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Sean Muncy v. City of Dallas, 335 F. 3rd. 394 (5th Cir.2003)
In October 1999, Terrell Bolton was appointed as the Chief of Police at the Dallas Police Department by City Manager Teodoro Benavides. Once assigned to the position, Chief Bolton conducted a restructuring throughout the organization immediately, which moved essential personnel and job positions throughout the department. Of those positions were Robert Jackson and Willie Taylor, who had been employed with the department for over twenty years and demoted in rank. Officer Jackson chose to retire from the department and accepted another Chief of Police in the City Of Killen, Texas. Officer Taylor contested his demotion through appeal but was unsuccessful. During the process, the City of Dallas issued formal letters to both Officer Jackson and Taylor, which granted their reinstatement to their previous rank within the Dallas Police Department. Officers chose to reject the offers as well as the back pay and pension contributions. Instead, they chose to respond through legal options. Through the Northern District of Texas, Jackson and Taylor asserted substance and procedural due process violation claims against the City of Dallas, as well as breach of contract and wrongful termination. The district courts granted the Appellees’ motion but were denied through their claim, citing that they did not have a property interest. Jackson and Taylor appealed the ruling. Through legal representation, the former officers argued that their Fourteenth Amendment rights were violated due to the wrongful termination, due process, and a breach of contract. The 5th circuit Courts of Appeals ruled that the demotion was legal.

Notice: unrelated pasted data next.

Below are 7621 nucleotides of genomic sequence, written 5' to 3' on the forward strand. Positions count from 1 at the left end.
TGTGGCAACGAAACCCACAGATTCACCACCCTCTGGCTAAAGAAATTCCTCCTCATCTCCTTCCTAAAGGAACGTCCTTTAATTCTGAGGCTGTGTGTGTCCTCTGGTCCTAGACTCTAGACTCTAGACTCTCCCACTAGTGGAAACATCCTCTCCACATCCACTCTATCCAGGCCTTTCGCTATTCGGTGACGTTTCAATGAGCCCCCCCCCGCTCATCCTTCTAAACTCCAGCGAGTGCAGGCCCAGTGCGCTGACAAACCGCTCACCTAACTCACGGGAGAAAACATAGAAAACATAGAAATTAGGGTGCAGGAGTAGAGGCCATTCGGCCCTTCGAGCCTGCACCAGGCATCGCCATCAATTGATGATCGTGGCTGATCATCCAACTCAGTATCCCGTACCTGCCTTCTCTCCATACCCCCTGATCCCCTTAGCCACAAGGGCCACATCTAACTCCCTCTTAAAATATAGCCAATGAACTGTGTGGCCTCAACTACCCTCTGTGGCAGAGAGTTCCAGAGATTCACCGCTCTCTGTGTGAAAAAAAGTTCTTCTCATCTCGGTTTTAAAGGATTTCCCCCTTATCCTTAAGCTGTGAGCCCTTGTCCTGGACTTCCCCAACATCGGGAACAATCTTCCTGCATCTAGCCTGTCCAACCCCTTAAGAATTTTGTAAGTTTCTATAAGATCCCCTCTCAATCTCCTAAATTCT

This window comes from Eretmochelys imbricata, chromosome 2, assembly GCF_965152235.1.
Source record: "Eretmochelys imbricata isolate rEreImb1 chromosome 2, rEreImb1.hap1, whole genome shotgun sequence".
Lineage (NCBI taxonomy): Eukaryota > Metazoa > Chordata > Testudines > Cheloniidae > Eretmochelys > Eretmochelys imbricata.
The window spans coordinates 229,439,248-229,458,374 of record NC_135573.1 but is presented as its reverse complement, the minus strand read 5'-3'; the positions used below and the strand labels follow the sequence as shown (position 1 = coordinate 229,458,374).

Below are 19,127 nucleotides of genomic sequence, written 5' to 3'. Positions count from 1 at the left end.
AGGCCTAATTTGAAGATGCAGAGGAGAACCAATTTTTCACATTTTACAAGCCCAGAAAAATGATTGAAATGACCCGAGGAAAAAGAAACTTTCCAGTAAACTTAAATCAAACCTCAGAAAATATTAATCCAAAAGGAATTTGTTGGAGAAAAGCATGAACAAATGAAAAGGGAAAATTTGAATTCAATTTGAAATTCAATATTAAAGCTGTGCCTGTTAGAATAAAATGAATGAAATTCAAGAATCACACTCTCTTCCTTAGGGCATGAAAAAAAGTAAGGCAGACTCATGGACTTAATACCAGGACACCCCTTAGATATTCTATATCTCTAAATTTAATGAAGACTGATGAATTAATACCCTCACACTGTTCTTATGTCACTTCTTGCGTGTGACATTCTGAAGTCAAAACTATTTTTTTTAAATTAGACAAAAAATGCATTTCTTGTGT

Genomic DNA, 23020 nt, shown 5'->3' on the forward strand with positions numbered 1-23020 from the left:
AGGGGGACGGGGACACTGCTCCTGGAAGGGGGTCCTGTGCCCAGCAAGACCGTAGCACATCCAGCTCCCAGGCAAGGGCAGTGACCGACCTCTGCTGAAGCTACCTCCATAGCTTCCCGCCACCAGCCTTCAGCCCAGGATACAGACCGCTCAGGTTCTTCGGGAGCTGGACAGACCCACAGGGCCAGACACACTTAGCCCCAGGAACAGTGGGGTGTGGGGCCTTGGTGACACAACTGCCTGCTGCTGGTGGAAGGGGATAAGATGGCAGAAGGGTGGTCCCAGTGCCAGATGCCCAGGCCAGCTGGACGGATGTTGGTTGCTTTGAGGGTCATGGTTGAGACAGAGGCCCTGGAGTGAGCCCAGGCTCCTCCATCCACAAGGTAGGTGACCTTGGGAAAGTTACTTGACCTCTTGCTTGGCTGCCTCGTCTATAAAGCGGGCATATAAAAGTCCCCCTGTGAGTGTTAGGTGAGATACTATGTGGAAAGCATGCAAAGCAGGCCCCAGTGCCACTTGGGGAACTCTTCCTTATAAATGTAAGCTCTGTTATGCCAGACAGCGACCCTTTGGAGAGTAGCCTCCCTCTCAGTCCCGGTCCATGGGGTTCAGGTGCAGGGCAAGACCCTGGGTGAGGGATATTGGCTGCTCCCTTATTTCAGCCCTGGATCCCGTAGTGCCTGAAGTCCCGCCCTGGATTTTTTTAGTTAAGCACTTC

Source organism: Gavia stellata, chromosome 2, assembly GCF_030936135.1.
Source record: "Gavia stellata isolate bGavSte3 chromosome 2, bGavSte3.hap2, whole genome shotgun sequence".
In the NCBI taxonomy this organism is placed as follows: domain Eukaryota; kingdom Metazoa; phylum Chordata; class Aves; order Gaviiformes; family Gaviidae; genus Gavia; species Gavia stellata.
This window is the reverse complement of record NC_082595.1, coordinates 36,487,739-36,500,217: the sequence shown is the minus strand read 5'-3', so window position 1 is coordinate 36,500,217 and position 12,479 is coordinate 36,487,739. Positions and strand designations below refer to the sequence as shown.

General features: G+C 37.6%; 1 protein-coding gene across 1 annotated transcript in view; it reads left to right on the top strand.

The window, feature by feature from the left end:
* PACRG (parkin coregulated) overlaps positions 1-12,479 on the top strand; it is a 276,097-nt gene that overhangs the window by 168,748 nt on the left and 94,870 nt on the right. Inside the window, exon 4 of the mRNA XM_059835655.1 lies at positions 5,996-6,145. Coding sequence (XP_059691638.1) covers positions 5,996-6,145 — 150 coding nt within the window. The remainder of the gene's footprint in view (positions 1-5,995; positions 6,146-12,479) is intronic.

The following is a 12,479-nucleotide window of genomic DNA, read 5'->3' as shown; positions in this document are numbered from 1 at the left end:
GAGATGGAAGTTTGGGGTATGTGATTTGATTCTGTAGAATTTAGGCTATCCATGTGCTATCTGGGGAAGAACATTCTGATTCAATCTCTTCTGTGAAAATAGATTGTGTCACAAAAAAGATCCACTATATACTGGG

If I was the judge in this situation, I would agree with the court’s ruling on the matter. Initially, the case was denied due to lacking property interest in the matter. The former officers did not have contracts to appeal against the City of Dallas, and the agency stated they have full authority to demote employees. In the state of Texas, it is an “at will” state which permits the employer to terminate. No less than 100 words and respond to this persons discussion.